Palestinian Authority President Mahmoud Abbas
JAFFA, Israel – Palestinian Authority President Mahmoud Abbas and his office today slammed as “barbaric” and “unnecessary” Israel’s air strikes in Gaza, but according to top diplomatic sources in Jerusalem, Abbas for months now has been petitioning Israel to launch a massive military raid against his Hamas rivals in Gaza.
The sources, speaking to WND on condition of anonymity, said Abbas and his top representatives have waged a quiet campaign for months asking the Israeli government to target Hamas in Gaza just before his term in office is scheduled to expire on Jan. 9.
Hamas leaders have repeatedly warned they will not recognize Abbas after the 9th, and that they will launch a major campaign to delegitimize the PA president and install their own figures to lead the Palestinian government.
Abbas hopes a large-scale Israeli military campaign in Gaza would distract Hamas from attempting to undermine his rule, the diplomatic sources told WND.
“It’s an open secret among the diplomatic and military brass,” one Israeli diplomatic source said. “The campaign from Abbas for us to attack Hamas in Gaza has been intensive.”
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The source insisted, however, that today’s airstrikes were not aimed at helping Abbas, and that Israel hoped to quickly conclude a cease-fire agreement with Hamas whereby Israeli military operations would be suspended.
Despite reported behind-the-scenes advocacy of action against Hamas, Abbas today publicly chastised Israel for the Gaza airstrike.
Speaking during a visit to Saudi Arabia, he told reporters, “There are no reasons for the Israeli raids.”
Abbas’ office in the West Bank released a statement condemning the raids as Israeli “aggression” and calling for restraint.
Nabil Abu Rudeineh, an aid to Abbas, called Israel’s actions in Gaza “barbaric.”
Hamas planning new PLO to compete with U.S.-backed Abbas
In a move that could have monumental ramifications, the Hamas terrorist organization is quietly working to create its own Palestine Liberation Organization, or PLO, to compete with the well-known group of the same namesake headed by Abbas, Hamas officials told WND earlier this week.
The effort is part of a larger expected Hamas campaign to delegitimize Abbas after Jan. 9.
According to sources close to Abbas, of all the moves Hamas is planning, the PA chief is most worried about the creation of a second PLO to compete with the group he heads, which has long been dominated by his Fatah party.
The PLO has been recognized since the 1960s as the sole representative body of the Palestinian people and is the signatory of major agreements with Israel, including the 1993 Oslo Accords.
Hamas officials told WND their group is in the process of building a second PLO, which would be a grand coalition of major Palestinian groups, including Hamas, Islamic Jihad, the Popular Front for the Liberation of Palestine-General Command in Lebanon, and even part of the Damascus-based Popular Front for the Liberation of Palestine, which has until now leaned toward Fatah.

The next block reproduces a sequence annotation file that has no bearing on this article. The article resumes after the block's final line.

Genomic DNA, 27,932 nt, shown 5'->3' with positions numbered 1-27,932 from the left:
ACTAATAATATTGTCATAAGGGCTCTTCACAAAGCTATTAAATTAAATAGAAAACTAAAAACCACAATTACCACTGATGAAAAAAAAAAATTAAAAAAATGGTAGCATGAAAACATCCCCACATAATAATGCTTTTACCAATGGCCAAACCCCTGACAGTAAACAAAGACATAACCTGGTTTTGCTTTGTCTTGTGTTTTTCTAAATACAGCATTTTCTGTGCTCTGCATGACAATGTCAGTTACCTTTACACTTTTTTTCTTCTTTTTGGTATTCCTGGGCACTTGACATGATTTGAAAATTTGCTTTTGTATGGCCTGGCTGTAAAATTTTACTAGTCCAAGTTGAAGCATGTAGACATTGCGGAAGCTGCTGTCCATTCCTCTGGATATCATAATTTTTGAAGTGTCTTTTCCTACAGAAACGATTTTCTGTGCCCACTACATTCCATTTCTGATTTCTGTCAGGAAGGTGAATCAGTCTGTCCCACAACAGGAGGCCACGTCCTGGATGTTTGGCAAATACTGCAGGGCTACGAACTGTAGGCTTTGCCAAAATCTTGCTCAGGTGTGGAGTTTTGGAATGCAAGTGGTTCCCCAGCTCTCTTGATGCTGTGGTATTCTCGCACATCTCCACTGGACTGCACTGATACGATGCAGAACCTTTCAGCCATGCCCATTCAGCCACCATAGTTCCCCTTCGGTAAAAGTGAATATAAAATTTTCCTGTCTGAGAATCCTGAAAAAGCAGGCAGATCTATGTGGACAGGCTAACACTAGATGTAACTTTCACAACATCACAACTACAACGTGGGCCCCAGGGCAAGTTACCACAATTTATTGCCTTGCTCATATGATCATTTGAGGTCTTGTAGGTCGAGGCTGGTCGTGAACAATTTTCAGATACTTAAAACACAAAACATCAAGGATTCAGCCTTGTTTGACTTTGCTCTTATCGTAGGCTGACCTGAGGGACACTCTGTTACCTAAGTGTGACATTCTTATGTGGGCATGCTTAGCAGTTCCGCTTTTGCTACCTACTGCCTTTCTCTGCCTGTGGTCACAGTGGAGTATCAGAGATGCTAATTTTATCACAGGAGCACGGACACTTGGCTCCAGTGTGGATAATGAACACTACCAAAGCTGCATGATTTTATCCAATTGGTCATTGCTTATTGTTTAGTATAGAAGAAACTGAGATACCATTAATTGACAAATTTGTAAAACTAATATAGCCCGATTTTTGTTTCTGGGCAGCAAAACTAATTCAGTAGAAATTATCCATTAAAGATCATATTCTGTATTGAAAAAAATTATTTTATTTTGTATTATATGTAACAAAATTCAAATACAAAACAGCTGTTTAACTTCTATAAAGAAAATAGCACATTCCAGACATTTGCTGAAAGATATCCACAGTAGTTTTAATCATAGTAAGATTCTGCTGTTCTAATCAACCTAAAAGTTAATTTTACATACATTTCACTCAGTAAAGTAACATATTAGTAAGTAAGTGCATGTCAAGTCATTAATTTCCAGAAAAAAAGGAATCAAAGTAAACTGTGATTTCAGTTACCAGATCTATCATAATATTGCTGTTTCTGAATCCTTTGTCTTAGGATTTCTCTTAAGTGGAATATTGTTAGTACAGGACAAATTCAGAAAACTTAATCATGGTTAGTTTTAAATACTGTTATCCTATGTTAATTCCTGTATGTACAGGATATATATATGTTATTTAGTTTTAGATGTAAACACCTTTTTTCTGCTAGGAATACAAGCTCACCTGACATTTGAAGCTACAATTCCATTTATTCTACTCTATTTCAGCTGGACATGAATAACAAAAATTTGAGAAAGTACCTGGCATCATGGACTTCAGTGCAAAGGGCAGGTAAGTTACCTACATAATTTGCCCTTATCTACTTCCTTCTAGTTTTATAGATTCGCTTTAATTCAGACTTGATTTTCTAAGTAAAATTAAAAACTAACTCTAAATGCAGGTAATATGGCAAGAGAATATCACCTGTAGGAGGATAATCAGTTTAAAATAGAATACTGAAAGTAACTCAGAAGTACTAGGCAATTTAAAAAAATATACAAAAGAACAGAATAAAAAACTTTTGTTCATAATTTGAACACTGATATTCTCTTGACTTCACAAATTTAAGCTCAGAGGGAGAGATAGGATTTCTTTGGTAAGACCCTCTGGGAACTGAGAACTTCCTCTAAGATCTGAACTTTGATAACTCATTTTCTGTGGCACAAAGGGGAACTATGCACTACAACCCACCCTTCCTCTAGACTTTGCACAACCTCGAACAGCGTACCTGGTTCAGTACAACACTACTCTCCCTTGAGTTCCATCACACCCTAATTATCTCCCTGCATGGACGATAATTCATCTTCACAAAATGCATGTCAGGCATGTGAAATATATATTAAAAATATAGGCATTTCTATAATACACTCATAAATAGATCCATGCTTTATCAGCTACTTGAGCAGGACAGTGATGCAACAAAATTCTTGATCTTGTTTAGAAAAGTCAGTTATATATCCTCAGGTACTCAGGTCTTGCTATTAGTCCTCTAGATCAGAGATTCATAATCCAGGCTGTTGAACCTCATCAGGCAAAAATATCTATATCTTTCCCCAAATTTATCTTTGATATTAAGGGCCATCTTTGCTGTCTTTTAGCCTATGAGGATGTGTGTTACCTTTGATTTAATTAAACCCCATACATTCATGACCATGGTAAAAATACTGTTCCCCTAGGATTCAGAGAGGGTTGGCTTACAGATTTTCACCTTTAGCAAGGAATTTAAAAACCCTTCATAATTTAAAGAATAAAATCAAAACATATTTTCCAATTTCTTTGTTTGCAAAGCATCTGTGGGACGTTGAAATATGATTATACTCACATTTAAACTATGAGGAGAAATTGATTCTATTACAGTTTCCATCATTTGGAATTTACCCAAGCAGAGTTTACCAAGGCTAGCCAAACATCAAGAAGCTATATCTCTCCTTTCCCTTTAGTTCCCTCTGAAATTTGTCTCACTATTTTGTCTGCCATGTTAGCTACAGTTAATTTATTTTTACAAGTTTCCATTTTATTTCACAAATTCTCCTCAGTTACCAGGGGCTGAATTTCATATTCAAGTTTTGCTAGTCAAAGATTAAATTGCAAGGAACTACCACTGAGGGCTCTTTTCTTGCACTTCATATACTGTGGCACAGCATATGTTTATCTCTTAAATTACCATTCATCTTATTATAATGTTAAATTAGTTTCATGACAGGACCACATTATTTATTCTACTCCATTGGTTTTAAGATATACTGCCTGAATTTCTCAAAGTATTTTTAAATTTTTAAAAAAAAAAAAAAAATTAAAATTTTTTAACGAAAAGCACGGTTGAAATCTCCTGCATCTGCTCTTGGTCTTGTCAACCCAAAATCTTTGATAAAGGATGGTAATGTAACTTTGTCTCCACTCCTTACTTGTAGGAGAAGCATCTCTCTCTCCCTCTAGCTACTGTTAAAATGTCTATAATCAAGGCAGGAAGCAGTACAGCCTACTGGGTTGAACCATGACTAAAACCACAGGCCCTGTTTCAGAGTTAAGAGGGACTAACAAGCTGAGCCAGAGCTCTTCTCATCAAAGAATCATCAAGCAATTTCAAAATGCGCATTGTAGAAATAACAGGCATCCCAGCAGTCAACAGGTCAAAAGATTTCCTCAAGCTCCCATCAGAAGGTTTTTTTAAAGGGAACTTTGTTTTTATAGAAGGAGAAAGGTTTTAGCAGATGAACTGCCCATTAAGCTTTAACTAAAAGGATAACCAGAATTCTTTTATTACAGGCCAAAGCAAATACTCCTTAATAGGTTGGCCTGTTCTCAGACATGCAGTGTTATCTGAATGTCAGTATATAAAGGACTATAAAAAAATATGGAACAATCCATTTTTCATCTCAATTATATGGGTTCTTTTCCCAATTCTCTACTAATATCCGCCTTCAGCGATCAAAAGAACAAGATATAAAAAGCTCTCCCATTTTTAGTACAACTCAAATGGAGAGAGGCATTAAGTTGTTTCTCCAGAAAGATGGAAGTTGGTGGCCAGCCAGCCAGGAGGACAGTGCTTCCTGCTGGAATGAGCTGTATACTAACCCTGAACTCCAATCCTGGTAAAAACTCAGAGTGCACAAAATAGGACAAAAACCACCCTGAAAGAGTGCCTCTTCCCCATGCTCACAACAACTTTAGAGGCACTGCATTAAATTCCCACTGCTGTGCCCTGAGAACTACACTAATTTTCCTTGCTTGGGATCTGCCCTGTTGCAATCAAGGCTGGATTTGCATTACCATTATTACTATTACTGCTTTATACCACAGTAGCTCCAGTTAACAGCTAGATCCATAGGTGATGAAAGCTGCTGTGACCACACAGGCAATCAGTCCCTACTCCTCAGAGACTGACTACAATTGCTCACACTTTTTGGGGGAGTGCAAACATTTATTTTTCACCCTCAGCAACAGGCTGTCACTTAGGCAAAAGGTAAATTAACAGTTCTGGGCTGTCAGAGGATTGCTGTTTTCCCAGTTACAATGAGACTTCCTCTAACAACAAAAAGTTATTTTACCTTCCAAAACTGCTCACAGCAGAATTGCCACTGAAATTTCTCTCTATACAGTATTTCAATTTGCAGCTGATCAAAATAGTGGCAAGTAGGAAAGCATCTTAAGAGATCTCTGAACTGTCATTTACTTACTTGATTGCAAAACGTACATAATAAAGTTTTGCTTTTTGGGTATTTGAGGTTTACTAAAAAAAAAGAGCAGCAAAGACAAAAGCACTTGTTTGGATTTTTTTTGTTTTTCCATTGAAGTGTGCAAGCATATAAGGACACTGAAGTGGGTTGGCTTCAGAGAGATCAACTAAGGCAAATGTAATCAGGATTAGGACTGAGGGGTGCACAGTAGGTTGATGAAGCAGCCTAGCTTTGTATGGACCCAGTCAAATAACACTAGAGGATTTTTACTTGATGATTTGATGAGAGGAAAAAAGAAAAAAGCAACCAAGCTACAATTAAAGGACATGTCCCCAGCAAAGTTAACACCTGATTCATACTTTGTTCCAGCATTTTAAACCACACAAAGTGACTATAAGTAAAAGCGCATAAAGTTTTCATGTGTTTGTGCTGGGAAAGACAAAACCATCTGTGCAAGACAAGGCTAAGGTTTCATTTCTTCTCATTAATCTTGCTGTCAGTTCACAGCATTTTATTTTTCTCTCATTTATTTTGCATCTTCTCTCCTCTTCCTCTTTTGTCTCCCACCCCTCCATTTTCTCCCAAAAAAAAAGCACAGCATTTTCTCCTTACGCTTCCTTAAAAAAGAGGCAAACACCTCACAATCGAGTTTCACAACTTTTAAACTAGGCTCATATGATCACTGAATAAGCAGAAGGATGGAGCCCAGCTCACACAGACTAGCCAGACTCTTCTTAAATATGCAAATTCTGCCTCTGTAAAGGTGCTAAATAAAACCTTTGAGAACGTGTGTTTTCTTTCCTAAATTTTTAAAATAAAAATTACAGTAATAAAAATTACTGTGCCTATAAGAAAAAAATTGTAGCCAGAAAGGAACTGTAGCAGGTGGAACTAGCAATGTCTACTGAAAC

According to sources in Hamas, some members of Fatah, including Faruq Al-Khadumi, chief of the political bureau of the PLO, assisted in a recent meeting in which Hamas presented the possibility of creating a new PLO.
The original PLO was founded by late-Palestinian leader Yasser Arafat and other Palestinian figures in 1964. It incorporates major Palestinian groups friendly to Fatah, including the PFLP.
The creation of a new PLO might be the final nail in Abbas’ political coffin after his term in office expires. Top Hamas officials told WND in recent interviews that their group, which won 2006 parliamentary elections, will no longer recognize Abbas after Jan. 9.
“At midnight on the 10th, we are removing all of Abu Mazen’s (Abbas’) pictures from official buildings and institutions throughout the Gaza Strip,” Mahmoud al-Zahar, chief of Hamas in Gaza, told WND.
“Do you believe in democracy?” al-Zahar asked, speaking by cell phone from Gaza. “If you do then you will accept that Abbas will no longer be the president. Legally, the leadership of the PA falls to us until new elections are held.”
Abbas has said he will take advantage of a law whereby he can declare emergency rule and remain PA president until early 2010.
A new poll published by the Western-oriented Palestinian Center for Policy and Survey Research released earlier this month showed 64 percent of Palestinians believe Abbas’ term should not be prolonged. Only 24 percent believe he should remain in office.
The polls seem to reflect larger trends within Palestinian society that are likely deeply troubling for Abbas. During the 2006 elections, Hamas not only won two-thirds of the vote, but the terror group swept the vote in important so-called refugee camps in Lebanon and Syria, in spite of Fatah’s strong presence there. The numbers proved Hamas has major support in the camps, which could be instrumental in its plans to establish another PLO.
The move could have major ramifications for U.S. and Israeli policy. Both countries consider Fatah to be moderate and have engaged in talks seeking to create a Fatah-led Palestinian state. And since most major Israeli-Palestinian agreements are signed by the PLO, the creation of a new organization could signal the end of Palestinian responsibility to the agreements if a second PLO indeed takes off.
Meanwhile, Abbas has successfully enlisted the help of Egypt in slowing down the emergence of a new PLO.
According to officials in Hamas speaking to WND, the group originally planned to debut the competing PLO before January. But, the officials said, Egypt last month pressed Syria to petition Hamas to halt their efforts for the time being, pending the outcome of political uncertainty after Abbas’ term expires. The Hamas officials said they will wait until at least January.
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